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Title: Negative linear compressibility in common materials

Negative linear compressibility (NLC) is still considered an exotic property, only observed in a few obscure crystals. The vast majority of materials compress axially in all directions when loaded in hydrostatic compression. However, a few materials have been observed which expand in one or two directions under hydrostatic compression. At present, the list of materials demonstrating this unusual behaviour is confined to a small number of relatively rare crystal phases, biological materials, and designed structures, and the lack of widespread availability hinders promising technological applications. Using improved representations of elastic properties, this study revisits existing databases of elastic constants and identifies several crystals missed by previous reviews. More importantly, several common materials-drawn polymers, certain types of paper and wood, and carbon fibre laminates-are found to display NLC. We show that NLC in these materials originates from the misalignment of polymers/fibres. Using a beam model, we propose that maximum NLC is obtained for misalignment of 26°. The existence of such widely available materials increases significantly the prospects for applications of NLC.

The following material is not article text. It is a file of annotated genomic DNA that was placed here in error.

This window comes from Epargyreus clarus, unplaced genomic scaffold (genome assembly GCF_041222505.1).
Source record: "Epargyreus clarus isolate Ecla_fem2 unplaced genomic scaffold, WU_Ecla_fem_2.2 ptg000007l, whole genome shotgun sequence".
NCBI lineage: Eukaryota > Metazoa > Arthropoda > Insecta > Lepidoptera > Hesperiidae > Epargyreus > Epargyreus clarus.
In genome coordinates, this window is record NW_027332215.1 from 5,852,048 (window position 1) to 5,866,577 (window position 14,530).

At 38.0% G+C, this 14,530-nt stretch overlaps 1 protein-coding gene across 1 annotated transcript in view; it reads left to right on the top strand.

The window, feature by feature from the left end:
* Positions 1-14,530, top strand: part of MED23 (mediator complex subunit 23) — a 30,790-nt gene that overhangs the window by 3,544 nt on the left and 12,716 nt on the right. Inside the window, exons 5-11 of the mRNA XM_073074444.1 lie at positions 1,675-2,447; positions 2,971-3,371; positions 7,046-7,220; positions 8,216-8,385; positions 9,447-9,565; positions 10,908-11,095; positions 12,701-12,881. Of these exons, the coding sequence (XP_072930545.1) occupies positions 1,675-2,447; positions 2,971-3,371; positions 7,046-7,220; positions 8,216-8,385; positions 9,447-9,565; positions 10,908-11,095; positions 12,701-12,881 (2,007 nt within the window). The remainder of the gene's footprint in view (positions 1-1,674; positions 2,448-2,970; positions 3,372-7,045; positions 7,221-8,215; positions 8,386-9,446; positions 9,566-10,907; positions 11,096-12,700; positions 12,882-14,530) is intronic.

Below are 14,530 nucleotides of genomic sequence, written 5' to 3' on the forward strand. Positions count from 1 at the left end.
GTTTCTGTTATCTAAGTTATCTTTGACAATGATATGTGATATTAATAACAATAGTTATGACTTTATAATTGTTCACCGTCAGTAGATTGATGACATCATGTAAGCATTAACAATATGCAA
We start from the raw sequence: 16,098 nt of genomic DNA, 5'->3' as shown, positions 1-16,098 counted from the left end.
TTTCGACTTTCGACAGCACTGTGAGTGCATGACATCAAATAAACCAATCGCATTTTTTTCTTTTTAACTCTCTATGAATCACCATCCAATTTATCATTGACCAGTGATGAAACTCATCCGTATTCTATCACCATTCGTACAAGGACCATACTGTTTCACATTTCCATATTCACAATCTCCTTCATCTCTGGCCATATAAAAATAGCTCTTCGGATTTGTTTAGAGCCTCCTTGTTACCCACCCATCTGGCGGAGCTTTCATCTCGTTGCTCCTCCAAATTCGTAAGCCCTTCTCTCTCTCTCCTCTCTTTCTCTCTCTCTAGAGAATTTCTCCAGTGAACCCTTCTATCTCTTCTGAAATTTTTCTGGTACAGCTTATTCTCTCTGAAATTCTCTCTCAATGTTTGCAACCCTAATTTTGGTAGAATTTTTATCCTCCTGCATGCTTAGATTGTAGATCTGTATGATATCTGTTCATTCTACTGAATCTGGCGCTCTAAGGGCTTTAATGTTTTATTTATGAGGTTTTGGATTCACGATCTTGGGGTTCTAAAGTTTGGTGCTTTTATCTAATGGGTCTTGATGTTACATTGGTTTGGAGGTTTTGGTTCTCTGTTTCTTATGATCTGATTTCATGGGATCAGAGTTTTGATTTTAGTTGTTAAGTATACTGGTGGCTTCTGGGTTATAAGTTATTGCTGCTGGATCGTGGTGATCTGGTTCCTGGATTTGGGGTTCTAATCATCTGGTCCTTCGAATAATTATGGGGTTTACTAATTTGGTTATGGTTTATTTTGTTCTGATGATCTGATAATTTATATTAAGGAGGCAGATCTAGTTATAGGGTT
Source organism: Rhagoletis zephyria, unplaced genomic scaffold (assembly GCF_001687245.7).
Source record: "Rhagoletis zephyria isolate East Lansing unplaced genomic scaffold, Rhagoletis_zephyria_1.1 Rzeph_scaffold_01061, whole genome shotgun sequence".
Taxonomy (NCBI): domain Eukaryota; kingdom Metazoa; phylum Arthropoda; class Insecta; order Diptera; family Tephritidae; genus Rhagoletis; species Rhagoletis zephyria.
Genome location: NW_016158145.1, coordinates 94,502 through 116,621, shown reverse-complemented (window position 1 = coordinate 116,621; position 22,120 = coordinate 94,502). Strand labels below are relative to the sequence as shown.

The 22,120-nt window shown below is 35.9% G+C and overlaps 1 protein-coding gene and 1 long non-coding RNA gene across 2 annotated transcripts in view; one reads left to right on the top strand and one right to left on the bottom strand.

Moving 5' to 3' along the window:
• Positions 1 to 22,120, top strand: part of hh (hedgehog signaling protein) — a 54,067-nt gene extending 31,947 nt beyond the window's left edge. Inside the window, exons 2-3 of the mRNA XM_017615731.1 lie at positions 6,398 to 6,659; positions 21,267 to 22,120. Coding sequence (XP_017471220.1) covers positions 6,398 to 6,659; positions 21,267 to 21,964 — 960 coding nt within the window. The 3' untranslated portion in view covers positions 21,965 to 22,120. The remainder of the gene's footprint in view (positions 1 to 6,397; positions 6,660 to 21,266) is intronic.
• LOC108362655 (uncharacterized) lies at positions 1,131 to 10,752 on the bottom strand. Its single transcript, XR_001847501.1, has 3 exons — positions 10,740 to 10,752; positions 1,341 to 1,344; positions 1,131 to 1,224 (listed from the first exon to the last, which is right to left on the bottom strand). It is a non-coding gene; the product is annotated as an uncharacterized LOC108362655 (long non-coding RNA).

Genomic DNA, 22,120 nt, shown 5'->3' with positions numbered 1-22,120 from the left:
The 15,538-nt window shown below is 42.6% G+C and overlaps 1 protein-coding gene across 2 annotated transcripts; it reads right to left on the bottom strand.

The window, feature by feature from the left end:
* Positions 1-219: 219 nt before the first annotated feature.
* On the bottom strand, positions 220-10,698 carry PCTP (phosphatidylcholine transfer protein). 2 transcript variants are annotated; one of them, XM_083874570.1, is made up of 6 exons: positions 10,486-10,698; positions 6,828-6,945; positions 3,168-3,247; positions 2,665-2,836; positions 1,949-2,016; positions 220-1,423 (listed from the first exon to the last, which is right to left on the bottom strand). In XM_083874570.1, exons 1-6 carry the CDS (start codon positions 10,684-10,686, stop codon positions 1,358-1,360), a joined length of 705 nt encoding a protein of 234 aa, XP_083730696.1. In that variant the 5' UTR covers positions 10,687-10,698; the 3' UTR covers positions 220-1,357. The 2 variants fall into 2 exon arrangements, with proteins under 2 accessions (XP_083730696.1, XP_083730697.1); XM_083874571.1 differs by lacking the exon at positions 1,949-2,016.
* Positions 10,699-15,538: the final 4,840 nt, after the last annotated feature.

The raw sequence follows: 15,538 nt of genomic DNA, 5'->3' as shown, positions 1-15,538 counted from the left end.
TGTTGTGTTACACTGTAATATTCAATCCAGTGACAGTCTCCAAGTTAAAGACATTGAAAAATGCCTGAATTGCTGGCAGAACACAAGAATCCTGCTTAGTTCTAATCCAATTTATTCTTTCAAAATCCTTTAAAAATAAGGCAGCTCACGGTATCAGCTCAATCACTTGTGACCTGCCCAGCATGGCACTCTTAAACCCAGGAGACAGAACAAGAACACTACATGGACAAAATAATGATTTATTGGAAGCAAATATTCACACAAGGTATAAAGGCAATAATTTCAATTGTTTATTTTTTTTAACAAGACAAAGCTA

Authors:
; ;  [1]
  1. College of Engineering Mathematics and Physical Science, University of Exeter, Exeter EX4 4QF (United Kingdom)
Publication Date:
OSTI Identifier:
22415109
Resource Type:
Journal Article
Resource Relation:
Journal Name: Applied Physics Letters; Journal Volume: 106; Journal Issue: 23; Other Information: (c) 2015 AIP Publishing LLC; Country of input: International Atomic Energy Agency (IAEA)
Country of Publication:
United States
Language:
English
Subject:
36 MATERIALS SCIENCE; 71 CLASSICAL AND QUANTUM MECHANICS, GENERAL PHYSICS; BIOLOGICAL MATERIALS; CARBON FIBERS; COMPRESSIBILITY; COMPRESSION; CRYSTALS; ELASTICITY; POLYMERS